Over the last four and a half decades, Lothar Baumgarten (b. 1944) has drawn wide acclaim and respect for his powerful body of work, centred on ethnography and anthropology.
He has used a wide range of media to question the very core ideas and systems of representation – from ephemeral sculptures, to photography, slide projections, 16 mm film works, recordings, drawings, prints, books, short stories, as well as site-specific works and wall drawings and architecture-related interventions.
‘America Señores Naturales’ retraces the history of one of Baumgarten’s most famous site-specific interventions from 1984, ‘Señores Naturales’ and uses it as a point of departure to delve back into the key concepts surrounding his oeuvre, with a special focus on the artist’s early years.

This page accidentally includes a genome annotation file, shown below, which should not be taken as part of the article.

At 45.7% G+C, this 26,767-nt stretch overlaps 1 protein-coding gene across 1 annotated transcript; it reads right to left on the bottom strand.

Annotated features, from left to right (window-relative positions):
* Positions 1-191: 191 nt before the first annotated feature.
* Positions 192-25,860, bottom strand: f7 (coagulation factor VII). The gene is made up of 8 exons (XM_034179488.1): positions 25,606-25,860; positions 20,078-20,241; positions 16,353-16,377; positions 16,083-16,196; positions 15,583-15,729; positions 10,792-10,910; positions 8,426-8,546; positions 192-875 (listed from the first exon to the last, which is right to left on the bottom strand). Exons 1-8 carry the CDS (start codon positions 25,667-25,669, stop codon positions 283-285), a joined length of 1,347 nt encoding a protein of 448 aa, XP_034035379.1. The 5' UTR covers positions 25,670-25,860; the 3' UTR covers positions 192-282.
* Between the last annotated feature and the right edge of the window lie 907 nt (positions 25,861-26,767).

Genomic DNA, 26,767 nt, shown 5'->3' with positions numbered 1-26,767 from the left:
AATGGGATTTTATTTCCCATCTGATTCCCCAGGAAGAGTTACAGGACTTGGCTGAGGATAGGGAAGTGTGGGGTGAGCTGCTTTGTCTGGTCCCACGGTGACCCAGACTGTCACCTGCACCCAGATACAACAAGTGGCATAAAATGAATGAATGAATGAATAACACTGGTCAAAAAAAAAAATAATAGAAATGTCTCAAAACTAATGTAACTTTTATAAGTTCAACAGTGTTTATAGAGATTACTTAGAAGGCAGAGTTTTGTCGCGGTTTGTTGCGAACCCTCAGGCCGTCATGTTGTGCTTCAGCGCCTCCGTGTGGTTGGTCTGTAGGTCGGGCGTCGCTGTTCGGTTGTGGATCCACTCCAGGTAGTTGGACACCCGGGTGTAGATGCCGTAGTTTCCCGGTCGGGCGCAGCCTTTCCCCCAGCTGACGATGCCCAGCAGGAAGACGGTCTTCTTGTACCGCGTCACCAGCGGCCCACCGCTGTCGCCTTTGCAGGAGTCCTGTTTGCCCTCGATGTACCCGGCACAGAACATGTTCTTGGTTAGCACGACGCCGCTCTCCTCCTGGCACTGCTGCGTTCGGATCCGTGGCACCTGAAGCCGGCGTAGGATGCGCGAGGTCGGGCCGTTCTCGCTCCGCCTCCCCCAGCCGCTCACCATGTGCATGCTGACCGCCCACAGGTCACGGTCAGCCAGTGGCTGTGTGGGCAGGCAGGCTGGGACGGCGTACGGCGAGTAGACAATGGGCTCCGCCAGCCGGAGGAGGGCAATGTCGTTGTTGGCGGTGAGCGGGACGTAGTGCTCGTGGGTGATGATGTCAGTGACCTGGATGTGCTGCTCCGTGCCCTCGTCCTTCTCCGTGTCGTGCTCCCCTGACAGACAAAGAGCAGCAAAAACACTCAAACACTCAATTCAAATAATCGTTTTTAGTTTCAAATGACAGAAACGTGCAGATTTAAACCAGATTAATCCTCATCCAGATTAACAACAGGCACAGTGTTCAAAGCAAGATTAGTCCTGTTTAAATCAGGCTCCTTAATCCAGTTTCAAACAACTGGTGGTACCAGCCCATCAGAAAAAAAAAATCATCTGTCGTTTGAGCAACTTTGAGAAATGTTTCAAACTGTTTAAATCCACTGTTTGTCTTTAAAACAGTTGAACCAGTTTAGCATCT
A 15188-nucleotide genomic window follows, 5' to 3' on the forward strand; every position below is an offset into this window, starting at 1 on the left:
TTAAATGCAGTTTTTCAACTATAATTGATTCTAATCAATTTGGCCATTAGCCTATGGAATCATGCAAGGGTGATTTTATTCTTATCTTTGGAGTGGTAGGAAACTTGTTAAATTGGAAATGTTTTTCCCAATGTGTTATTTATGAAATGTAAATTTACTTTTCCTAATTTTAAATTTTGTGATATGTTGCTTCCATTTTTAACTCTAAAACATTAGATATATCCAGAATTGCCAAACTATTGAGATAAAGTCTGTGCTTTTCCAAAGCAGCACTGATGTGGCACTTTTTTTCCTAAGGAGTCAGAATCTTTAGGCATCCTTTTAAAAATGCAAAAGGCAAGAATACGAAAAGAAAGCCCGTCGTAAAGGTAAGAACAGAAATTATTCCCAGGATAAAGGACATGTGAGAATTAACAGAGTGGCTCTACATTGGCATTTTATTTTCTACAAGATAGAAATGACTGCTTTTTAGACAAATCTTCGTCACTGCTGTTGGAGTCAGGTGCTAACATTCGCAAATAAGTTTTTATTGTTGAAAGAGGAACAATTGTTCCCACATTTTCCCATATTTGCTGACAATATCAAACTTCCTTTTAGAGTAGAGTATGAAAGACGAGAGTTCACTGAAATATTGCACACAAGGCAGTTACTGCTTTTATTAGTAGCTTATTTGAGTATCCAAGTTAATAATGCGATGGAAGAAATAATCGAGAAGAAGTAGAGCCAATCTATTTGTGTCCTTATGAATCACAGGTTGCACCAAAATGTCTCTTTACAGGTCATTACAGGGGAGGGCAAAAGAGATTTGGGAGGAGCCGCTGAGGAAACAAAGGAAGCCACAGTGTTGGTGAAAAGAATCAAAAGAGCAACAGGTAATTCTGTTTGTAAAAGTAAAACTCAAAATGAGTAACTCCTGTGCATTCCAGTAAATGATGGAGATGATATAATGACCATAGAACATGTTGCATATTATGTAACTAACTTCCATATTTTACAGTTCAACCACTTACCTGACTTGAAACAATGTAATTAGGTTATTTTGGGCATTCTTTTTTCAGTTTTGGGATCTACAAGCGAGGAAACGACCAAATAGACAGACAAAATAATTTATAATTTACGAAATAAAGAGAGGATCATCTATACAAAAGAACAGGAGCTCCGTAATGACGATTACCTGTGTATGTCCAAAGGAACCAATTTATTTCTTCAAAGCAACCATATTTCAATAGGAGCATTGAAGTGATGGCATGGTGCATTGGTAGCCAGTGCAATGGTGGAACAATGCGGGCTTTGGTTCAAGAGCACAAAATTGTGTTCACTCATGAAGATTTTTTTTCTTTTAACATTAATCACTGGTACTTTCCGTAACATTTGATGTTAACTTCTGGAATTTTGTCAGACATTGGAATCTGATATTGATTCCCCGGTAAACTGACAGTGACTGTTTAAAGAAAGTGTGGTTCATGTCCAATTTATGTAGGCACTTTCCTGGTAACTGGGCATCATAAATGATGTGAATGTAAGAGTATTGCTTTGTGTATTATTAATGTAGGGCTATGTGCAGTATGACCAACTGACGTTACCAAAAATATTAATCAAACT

Featuring a large selection of images from the artist’s archive, published here for the first time, this volume offers an insight into Baumgarten’s process and practice.
In a newly commissioned essay, author Joanna Vickery-Barkow retraces the importance of the act of naming as well as its historical implications in Baumgarten’s work, and demonstrates how his art was responsive to both “the spatial properties and history of the sites where he exhibited”, particularly in the context of the Venice Biennale and the German Pavilion.
Published with Marian Goodman Galleries.